NEWARK, Ohio, December 28, 2016 – John Keaser Jr. grew up in Newark and is from a blue-collar family. All of his relatives worked in factories doing manual labor, and that is what he thought he was supposed to do as well. When Keaser graduated high school in 2003, going to college wasn't on the radar. He bounced around from manufacturing job to manufacturing job. He also dabbled in car sales, swimming pool installation and construction. Eventually, Keaser landed a solid job at a restaurant supply company in Columbus where he travelled around the United States installing stainless steel restaurant equipment.
"I was doing pretty well," said Keaser. "I was making pretty good money. Then in 2008, when the housing bubble burst, I was laid off. I finally said 'enough is enough.' I knew I wanted to be in charge of my own destiny. I decided I needed a trade or a skillset to separate me from the majority."
That is when Keaser enrolled at Central Ohio Technical College (COTC). He started taking classes and pursued a degree in engineering technology.
"I decided to roll the dice and chose drafting and design," said Keaser. "I remember buying a lot of the stuff for the class and having no clue what any of the stuff was. But, I immediately took a liking to it. I learned a lot at COTC. There were things I wasn't even aware of. COTC made me a more diverse person. I was never that great at math in high school but as an adult at COTC, I excelled at it. It was a great time in my life."
Keaser graduated from COTC in 2011 and eventually returned to the restaurant supply company that laid him off in 2008. However, this time he wasn't installing equipment. He was designing it.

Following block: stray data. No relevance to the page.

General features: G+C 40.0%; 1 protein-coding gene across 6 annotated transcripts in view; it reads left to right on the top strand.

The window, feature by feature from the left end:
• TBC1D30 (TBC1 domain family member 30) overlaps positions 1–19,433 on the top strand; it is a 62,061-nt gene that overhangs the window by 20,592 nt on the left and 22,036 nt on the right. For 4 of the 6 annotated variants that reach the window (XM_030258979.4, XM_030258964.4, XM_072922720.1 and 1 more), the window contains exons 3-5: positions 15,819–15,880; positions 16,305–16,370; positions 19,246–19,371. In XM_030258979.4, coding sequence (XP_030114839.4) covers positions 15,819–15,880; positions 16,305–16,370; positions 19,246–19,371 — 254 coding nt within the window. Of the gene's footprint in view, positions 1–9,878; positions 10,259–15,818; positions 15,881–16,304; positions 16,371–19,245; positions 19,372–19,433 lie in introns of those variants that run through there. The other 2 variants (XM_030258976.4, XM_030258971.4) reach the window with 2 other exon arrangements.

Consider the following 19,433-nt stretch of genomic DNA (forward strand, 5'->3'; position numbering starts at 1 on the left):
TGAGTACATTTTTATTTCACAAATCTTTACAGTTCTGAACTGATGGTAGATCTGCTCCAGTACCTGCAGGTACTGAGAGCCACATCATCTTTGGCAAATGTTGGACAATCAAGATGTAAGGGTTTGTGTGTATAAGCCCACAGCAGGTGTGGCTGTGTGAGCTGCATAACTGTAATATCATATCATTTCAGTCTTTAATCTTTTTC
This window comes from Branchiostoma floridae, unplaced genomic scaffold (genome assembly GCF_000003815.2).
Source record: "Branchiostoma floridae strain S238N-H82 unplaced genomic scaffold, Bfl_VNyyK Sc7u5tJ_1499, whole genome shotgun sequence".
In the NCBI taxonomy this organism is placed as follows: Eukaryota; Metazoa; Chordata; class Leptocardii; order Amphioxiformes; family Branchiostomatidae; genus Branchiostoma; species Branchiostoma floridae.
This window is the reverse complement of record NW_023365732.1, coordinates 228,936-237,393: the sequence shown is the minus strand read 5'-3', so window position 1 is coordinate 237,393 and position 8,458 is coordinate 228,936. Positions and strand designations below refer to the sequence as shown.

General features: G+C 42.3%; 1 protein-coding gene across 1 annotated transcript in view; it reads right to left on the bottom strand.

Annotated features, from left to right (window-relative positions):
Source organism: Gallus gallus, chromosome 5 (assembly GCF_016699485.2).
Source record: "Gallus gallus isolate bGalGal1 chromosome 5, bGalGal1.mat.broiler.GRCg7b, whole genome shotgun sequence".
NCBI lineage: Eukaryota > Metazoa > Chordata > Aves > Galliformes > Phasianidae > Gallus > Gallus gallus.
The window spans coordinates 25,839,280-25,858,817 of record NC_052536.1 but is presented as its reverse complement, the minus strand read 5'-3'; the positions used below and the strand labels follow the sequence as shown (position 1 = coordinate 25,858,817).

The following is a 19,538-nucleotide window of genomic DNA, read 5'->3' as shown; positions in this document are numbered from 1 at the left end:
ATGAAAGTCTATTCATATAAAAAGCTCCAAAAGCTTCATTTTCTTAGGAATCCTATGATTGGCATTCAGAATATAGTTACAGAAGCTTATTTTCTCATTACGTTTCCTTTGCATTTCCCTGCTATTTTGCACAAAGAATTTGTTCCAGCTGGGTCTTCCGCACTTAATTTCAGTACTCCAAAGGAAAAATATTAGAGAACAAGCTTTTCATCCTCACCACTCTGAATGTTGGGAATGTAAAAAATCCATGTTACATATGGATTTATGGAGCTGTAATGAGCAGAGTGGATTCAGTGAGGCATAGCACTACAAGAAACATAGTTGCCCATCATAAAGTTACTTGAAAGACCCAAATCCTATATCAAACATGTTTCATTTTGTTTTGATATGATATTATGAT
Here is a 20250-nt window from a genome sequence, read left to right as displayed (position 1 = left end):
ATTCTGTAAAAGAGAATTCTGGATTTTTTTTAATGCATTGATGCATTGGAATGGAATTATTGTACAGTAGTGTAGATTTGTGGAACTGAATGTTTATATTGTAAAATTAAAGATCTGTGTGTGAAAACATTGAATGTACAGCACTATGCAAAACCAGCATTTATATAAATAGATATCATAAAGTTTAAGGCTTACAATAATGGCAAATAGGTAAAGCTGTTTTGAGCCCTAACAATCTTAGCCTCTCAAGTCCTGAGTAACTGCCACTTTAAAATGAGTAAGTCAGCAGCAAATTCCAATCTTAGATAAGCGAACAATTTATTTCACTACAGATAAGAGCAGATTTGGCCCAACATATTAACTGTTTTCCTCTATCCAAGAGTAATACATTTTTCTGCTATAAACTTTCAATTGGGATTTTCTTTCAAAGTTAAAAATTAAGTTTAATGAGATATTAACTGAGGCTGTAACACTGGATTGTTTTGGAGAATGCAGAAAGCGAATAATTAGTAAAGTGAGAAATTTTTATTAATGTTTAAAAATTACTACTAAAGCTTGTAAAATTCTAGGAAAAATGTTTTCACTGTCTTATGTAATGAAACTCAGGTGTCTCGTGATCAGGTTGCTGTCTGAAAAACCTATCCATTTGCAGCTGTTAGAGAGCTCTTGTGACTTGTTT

"It was pretty ironic," said Keaser. "I worked there for a couple of years as a design engineer, designing the stuff I used to install."
Then, he saw a position for a lead computer-aided design engineer open up at a company called RoboVent in Columbus. Keaser applied and got the job. RoboVent provides industrial ventilation solutions for manufacturers.
"We go into manufacturing facilities, and we do air quality studies," said Keaser. "We sample the amount of particulate in the air and see what manufacturing processes produce contaminants. We find any contaminants that are produced at a facility that pollute the air. We find out where the contaminants are being created, and we use industrial ventilation design standards to put together solutions. For other solutions, we do computational fluid dynamic studies with software to map out airflow patterns in buildings. Based on all the information we gather, we design systems to clean up the air for people."
Keaser has been working at RoboVent for about two years. He enjoys going to the manufacturing facilities, hearing the concerns of employees, collecting and analyzing the data, and designing a ventilation solution to keep factory workers healthy and safe. Given his history, Keaser feels like this is a great job for him.
"I grew up in a blue-collar family. My family members worked in factories, and I worked in factories," said Keaser. "I was around manufacturing the majority of my adult life. Now, I'm on the other side of that making sure people like my family members are protected. It was what I was meant to do."
After COTC Keaser got a bachelor's degree from Ohio University, and now he's considering starting a master's degree program.
"You spend that time in college working for your degree. When you graduate you have to spend your time making that degree work for you. I feel like I have done that, and it has been great."
Central Ohio Technical College opened in 1971 and is celebrating its 45th anniversary in 2016. COTC is a fully accredited, public college dedicated to providing high-quality, accessible programs of technical education in response to current and emerging employment needs, as well as encouraging the professional development of students, staff, faculty and administrators to assist them in achieving their maximum potential. COTC is the only technical college in Ohio operating four full-service campus locations: Newark, Coshocton, Knox and Pataskala.